Gov. Gretchen Whitmer reflects on COVID pandemic on anniversary of first cases

From changing precautions to Whitmer losing emergency powers in October, a lot has happened in the last year

LANSING, Mich. – The first confirmed coronavirus cases in Michigan were announced March 10, 2020.

READ: First 2 cases of coronavirus confirmed in Michigan: What we know, don’t know

In the last 365 days, Michigan has seen more than 600,000 confirmed cases and nearly 16,000 COVID-related deaths.

In addition to flags being lowered Wednesday, Gov. Gretchen Whitmer and Lt. Gov. Garlin Gilchrist are asking all Michiganders to turn their porch lights on from 8-9 p.m. to honor those lost to coronavirus.



In an exclusive interview with Local 4, Whitmer spoke with Rod Meloni and reflected on the past year.

She said she learned early on that she wanted to surround herself with bright people -- like epidemiologist and virologist -- and she said Michigan is blessed with a lot of those from Michigan State University and University of Michigan.

She also spoke about how the pandemic impacted her and the things we need to continue doing -- such as wearing a mask, washing hands and social distancing -- as a way to keep things moving in the right direction as the vaccine starts to be distributed.

What would she do differently?

The state has gone through a lot over the past year since the first two cases confirmed on March 10, 2020. Stay-at-home orders have changed, restrictions have fluctuated. The state has been navigating the COVID-19 pandemic without Whitmer’s Emergency Orders since Oct. 12 after the Michigan Supreme Court struck them down.

After all that has happened and everything we’ve learned, is there anything she’d do differently?

“If I could go back in time, and know everything we know now, would we have made Michigan the place that manufactured N-95 masks absolutely,” Whitmer said. “We would have supplied the whole world with them and made them Michigan-made. We would have had many protocols around respiration but we just didn’t know. No one did. The whole globe was learning this together and that’s why I’m staying focused on the science and data and be nimble when we learn more about this virus and how to combat it has been really crucial to the success that we’ve had.”



What happens when schools start the 2021-22 school year?

A lot of hybrid learning is going on across Metro Detroit, but a lot of parents are wondering when their students can go back to school.

“We know that there have not been a lot of big outbreaks in schools. Certainly, there have been some, but if we follow the protocols and we stay smart and we get to 70% of our adults vaccinated, I think it is very likely that all schools could be fully in-person by the fall,” Whitmer said. “There are things out of our control, we have to watch the variants, so we do have a little bit of control.”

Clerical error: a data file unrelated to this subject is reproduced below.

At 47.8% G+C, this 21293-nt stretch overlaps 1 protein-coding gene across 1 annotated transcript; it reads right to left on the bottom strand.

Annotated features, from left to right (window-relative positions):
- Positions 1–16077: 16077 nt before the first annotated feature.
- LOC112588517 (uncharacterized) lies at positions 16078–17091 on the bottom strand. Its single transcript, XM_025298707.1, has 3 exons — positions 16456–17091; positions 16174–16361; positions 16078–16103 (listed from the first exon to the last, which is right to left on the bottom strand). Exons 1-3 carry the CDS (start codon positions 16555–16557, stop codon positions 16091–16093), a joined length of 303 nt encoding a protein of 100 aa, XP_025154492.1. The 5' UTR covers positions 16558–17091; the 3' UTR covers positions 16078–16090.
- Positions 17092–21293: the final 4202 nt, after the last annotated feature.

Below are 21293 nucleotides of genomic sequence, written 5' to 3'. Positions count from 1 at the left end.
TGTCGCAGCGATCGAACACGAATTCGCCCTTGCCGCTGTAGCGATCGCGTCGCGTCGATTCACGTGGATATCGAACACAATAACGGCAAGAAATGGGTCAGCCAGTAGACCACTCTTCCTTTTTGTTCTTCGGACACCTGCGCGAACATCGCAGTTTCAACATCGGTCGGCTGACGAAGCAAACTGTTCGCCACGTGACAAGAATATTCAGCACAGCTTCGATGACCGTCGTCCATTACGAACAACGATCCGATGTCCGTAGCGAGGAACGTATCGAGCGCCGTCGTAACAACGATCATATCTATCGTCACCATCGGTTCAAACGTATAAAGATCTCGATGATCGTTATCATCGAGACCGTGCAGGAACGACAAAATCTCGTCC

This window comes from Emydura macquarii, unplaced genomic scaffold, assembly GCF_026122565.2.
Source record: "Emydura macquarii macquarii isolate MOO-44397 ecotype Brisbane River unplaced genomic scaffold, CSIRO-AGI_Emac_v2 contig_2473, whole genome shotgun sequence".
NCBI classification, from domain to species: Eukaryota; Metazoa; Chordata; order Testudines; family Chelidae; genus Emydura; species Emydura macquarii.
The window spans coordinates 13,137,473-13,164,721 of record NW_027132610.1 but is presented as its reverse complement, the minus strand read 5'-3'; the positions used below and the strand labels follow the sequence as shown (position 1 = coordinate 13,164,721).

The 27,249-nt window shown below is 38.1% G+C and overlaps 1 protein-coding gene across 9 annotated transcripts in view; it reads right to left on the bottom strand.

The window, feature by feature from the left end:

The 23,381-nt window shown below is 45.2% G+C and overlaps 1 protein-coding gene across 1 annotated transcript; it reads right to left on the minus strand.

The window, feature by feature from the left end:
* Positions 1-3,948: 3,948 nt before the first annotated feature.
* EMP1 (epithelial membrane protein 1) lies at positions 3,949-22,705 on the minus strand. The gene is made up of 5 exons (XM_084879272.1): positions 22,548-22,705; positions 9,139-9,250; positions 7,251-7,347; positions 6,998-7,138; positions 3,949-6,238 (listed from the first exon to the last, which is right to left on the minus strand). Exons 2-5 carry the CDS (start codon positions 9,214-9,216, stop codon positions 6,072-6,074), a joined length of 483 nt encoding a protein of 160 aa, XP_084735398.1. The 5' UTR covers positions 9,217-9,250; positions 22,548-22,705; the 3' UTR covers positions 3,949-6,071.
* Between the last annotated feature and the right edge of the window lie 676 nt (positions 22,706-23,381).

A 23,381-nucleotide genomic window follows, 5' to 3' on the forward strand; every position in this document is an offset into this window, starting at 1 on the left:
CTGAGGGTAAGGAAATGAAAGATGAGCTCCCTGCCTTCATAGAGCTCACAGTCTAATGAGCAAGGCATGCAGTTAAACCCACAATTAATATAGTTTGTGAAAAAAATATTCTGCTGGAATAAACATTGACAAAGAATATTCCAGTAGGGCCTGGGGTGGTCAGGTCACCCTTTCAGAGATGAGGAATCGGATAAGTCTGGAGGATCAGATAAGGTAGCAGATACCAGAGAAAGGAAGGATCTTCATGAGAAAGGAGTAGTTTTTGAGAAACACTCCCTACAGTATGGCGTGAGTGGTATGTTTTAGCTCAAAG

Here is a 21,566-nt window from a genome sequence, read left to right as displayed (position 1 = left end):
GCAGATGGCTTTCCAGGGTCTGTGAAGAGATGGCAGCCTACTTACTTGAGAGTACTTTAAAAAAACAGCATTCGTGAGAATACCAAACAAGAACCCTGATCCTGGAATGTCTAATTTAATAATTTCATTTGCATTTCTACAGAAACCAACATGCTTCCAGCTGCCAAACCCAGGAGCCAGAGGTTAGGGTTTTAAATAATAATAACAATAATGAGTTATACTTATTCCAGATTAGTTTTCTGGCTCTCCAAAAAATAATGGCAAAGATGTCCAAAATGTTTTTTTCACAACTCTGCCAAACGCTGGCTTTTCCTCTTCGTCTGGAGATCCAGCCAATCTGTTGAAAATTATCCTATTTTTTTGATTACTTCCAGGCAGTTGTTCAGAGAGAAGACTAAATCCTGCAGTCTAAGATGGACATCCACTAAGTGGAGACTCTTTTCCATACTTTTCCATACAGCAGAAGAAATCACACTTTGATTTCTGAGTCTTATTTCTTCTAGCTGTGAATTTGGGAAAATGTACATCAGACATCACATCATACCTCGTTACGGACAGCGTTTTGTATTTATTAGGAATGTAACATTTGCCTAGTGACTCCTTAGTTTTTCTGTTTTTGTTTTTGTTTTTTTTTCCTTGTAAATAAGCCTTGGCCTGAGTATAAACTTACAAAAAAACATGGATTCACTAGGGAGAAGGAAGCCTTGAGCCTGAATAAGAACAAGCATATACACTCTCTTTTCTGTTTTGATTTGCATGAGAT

She said she understands the frustration and wants to go see a football game and she’d like to have a family reunion. She’s hoping that by getting 70% of the population above the age of 16 vaccinated by the spring or summer, all of that is possible.

Are Whitmer and the GOP Legislature able to negotiate?

Whitmer signed off on $2.5 billion in COVID relief Tuesday, leaving more than a billion dollars on the table that GOP lawmakers tied to legislation that would have ceded the state health department’s authority to local health departments.

Whitmer said she wants that federal funding released.

“We can’t afford to play politics here. We have to negotiate and we’ve got to get these resources deployed. It’s $5 billion that could be going into our economy, into our small businesses, into our education system -- that’s what we need to do because guess what? There’s more help coming from the Federal Government and that the legislature doesn’t want to deploy those resources, they will go elsewhere and Michigananders will miss out and we will be hurt by that,” Whitmer said. “We’ve tried and invited negotiations from day one and the legislature has not reached back. They send their own versions that are vastly underwhelming and not significant in terms of the kind of resources that are at our disposal but we could really deploy to help people and so, of course we’ll continue to remain willing to negotiate.”

The Legislature claims it’s the opposite. House Floor Leader Rep. Ben Frederick said it’s been a frustrating year.

“She, in effect, wants the funding and the blank check and get out of the room,” Frederick said. “I have constituents I represent and I have voiced I feel have been silenced and I have people that want a plan from this governor after a year on how we’re getting out of this thing.”

Whitmer remains optimistic while many residents wait to be vaccinated.

“This is a moment where we’re going see an exponential increase in terms of the numbers of people that have access to the vaccine and we’re working with our local partners and we’re trying to move as fast as we possibly can. As soon as those vaccines ramp up more and get into our state, we’ll see an equitable share ramp up in your jurisdiction as well.”

The full interview can be seen in the video below.



About the Authors: